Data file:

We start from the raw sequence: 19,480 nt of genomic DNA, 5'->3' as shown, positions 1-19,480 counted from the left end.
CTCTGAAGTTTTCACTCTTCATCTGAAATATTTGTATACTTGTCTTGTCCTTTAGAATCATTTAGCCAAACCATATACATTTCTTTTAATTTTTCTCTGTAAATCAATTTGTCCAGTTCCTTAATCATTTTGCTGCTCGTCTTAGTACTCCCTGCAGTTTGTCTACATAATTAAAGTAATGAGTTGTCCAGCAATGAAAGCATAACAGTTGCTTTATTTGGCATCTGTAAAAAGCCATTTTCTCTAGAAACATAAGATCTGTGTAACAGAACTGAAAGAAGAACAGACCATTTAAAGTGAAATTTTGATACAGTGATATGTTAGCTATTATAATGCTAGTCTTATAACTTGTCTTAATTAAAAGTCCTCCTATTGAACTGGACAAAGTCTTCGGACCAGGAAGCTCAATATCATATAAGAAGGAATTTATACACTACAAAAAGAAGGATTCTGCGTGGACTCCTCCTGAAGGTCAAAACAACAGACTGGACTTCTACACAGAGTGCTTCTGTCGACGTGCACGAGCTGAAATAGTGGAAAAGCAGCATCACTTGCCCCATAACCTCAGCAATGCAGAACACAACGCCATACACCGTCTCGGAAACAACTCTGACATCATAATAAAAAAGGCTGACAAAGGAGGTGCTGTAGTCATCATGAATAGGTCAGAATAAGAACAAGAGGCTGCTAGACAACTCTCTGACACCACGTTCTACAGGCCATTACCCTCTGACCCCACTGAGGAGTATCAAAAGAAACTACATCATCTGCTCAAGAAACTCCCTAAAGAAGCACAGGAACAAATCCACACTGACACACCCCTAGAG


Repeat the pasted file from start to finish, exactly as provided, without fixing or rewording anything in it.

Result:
We start from the raw sequence: 19,480 nt of genomic DNA, 5'->3' as shown, positions 1-19,480 counted from the left end.
CTCTGAAGTTTTCACTCTTCATCTGAAATATTTGTATACTTGTCTTGTCCTTTAGAATCATTTAGCCAAACCATATACATTTCTTTTAATTTTTCTCTGTAAATCAATTTGTCCAGTTCCTTAATCATTTTGCTGCTCGTCTTAGTACTCCCTGCAGTTTGTCTACATAATTAAAGTAATGAGTTGTCCAGCAATGAAAGCATAACAGTTGCTTTATTTGGCATCTGTAAAAAGCCATTTTCTCTAGAAACATAAGATCTGTGTAACAGAACTGAAAGAAGAACAGACCATTTAAAGTGAAATTTTGATACAGTGATATGTTAGCTATTATAATGCTAGTCTTATAACTTGTCTTAATTAAAAGTCCTCCTATTGAACTGGACAAAGTCTTCGGACCAGGAAGCTCAATATCATATAAGAAGGAATTTATACACTACAAAAAGAAGGATTCTGCGTGGACTCCTCCTGAAGGTCAAAACAACAGACTGGACTTCTACACAGAGTGCTTCTGTCGACGTGCACGAGCTGAAATAGTGGAAAAGCAGCATCACTTGCCCCATAACCTCAGCAATGCAGAACACAACGCCATACACCGTCTCGGAAACAACTCTGACATCATAATAAAAAAGGCTGACAAAGGAGGTGCTGTAGTCATCATGAATAGGTCAGAATAAGAACAAGAGGCTGCTAGACAACTCTCTGACACCACGTTCTACAGGCCATTACCCTCTGACCCCACTGAGGAGTATCAAAAGAAACTACATCATCTGCTCAAGAAACTCCCTAAAGAAGCACAGGAACAAATCCACACTGACACACCCCTAGAG